Monday, December 10, 2012

Soon, your taxi driver may know more Ruby than you do!

Saturday picnic in Coding-land

A few weeks ago, I attended RailsBridge as a teaching volunteer.  According to its website, RailsBrige was first organized by two ladies named Sarah & friends to help other ladies become Ruby developers in the San Francisco area.  Ruby is a programming language.  RailsBridge is free.  It is a safe and fun learning community.  It is awesome.

Eager students (from all walks) learn Ruby on Rails, taught by volunteers

Coding for the masses

What I experienced there forced me to think more critically about a changing world.  Increasingly, so-called "non-technical" folks are migrating to the Coding-land, popular among them Ruby, Python, and Javascript.  (By the way, don't you love these language names?)  And the next batch of young students will know increasingly more than you.  Does that excite you or alarm you?

Almost every night around San Francisco, you can find a hack night, where developers and non-developers show up to code or learn to code.  (Tip: they are often sponsored by some tech company, and come with free food and beer.)  Further, batches of new online startups have started teaching programming to the masses, to anyone who wants to learn and has a computer.
  • These include video streams of real courses taught by University professors such as coursera.org, udacity.com, and edX.org.
  • Also relatively new are batches of startups that are teaching the same material in a more modern DIY way through a mix of coding exercises and how-to videos.  Codecademy.com and Code School are among those with the greatest momentum and funding.
  • Finally, some shops are mixing the face-to-face element with online resources through extended workshops.  They are essentially semester schools, full with Ivy-esque tuition.  You may have heard of Hack Reactor, Devbootcamp ($12k over 9 weeks), or Bloc ($5k over 12 weeks), or App Academy (no upfront pay, but 12.5% of your starting salary for first 6 months).  (Check out Choosing the Best Coding Bootcamp for You.)
Hack Reactor
Whiz kids at Hack Reactor

Hiring pipelines and future of learning

While it's not certain you may get a job after taking Coursera courses, Dev Bootcamp or App Academy practically have become hiring/recruiting pipelines to sexy San Francisco area startups (check out their websites to see for yourself).  And you can see that these organizations represent varying degrees of experimentation with the knowledge format, delivery and pricing.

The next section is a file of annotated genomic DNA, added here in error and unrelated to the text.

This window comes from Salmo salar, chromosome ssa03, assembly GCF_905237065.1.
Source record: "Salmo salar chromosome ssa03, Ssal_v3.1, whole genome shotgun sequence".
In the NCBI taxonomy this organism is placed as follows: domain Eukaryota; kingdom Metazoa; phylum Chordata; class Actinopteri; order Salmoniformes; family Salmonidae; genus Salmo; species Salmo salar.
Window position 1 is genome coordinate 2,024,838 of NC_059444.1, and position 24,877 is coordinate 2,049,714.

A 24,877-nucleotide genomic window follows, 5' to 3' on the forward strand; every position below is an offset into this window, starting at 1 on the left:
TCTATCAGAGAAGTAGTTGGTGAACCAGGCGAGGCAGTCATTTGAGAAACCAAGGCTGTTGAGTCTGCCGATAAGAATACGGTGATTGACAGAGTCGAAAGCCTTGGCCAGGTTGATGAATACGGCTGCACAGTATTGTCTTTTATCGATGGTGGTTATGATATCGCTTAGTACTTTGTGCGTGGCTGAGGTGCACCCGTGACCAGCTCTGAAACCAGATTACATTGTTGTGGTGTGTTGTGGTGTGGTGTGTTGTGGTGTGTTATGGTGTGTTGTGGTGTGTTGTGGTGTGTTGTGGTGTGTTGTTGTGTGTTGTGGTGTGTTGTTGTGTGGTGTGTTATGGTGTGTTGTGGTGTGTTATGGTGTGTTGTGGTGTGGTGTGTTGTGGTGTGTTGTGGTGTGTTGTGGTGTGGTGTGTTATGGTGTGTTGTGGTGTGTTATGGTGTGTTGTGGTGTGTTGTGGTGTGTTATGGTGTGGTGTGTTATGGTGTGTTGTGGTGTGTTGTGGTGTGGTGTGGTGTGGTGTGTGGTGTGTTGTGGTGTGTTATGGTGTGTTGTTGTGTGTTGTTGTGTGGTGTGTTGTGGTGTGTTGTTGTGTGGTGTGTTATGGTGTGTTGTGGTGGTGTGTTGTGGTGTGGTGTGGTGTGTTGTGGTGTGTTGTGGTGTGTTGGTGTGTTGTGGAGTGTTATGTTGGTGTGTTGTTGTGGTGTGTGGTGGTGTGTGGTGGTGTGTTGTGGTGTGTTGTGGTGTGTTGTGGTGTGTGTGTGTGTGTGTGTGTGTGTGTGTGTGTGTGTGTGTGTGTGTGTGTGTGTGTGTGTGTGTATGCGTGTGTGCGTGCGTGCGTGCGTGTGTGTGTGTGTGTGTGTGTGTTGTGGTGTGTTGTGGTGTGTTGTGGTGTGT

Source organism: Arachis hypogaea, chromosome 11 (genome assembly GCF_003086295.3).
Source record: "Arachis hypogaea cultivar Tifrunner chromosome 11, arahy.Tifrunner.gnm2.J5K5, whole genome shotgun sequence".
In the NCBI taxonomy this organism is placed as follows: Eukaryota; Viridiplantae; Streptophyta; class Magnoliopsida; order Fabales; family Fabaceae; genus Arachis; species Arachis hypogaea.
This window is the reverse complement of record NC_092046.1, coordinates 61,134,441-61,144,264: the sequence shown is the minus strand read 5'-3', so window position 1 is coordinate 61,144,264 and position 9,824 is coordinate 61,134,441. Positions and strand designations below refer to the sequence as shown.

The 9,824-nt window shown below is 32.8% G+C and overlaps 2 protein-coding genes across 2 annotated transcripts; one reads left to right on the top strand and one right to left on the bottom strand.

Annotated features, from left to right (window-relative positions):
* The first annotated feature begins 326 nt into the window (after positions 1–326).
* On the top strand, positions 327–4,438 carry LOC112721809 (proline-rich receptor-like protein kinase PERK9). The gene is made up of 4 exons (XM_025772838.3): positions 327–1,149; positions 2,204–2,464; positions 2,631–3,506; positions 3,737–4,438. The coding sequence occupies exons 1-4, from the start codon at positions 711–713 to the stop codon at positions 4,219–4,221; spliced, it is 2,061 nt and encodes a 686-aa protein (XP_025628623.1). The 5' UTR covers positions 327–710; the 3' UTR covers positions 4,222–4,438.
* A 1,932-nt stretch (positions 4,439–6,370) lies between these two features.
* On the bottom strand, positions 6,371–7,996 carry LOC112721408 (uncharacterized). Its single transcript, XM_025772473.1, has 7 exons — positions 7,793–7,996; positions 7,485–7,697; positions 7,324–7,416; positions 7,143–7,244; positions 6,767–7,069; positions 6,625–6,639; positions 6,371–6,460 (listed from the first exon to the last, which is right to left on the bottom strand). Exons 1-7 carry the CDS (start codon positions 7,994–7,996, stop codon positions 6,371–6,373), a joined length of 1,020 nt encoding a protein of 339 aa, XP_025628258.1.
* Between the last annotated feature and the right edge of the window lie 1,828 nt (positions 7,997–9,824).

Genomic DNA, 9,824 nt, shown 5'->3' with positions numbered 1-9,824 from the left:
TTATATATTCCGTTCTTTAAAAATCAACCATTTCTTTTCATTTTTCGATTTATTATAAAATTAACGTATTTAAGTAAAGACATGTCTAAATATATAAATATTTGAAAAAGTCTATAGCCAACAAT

Chew on those thoughts for a moment.  It represents the future of learning.  And for a change, it's not an academic debate, but a real-time empirical experiment for all of us to watch.  And it is liberally available to the masses - even those with lower SAT scores than you have.

Brave new world: now what?

I'm pretty sure that a short two years ago (when I was coming out of Darden MBA), these resources didn't exist.  How quickly the world changes!  So, does this mean you should learn to code? Or why should you care?  I enjoy sharing my story about how I started learning to code, and how it allowed me to break into tech even as a MBA grad.

And the truth is, trying something so distant from core competency is scary and painful.  Listen to that fear, and embrace that pain - it might be time for you to step forward, rather than step back.

For now, I am excited that for those who love learning, this is a great time to be alive!

Further Reading

Is Coding Bootcamp worth the cost?  Check out the coding bootcamp vs. MBA ROI post.

Some good books to get you started in programming:

Stay connected at http://www.betterandhigher.com/.

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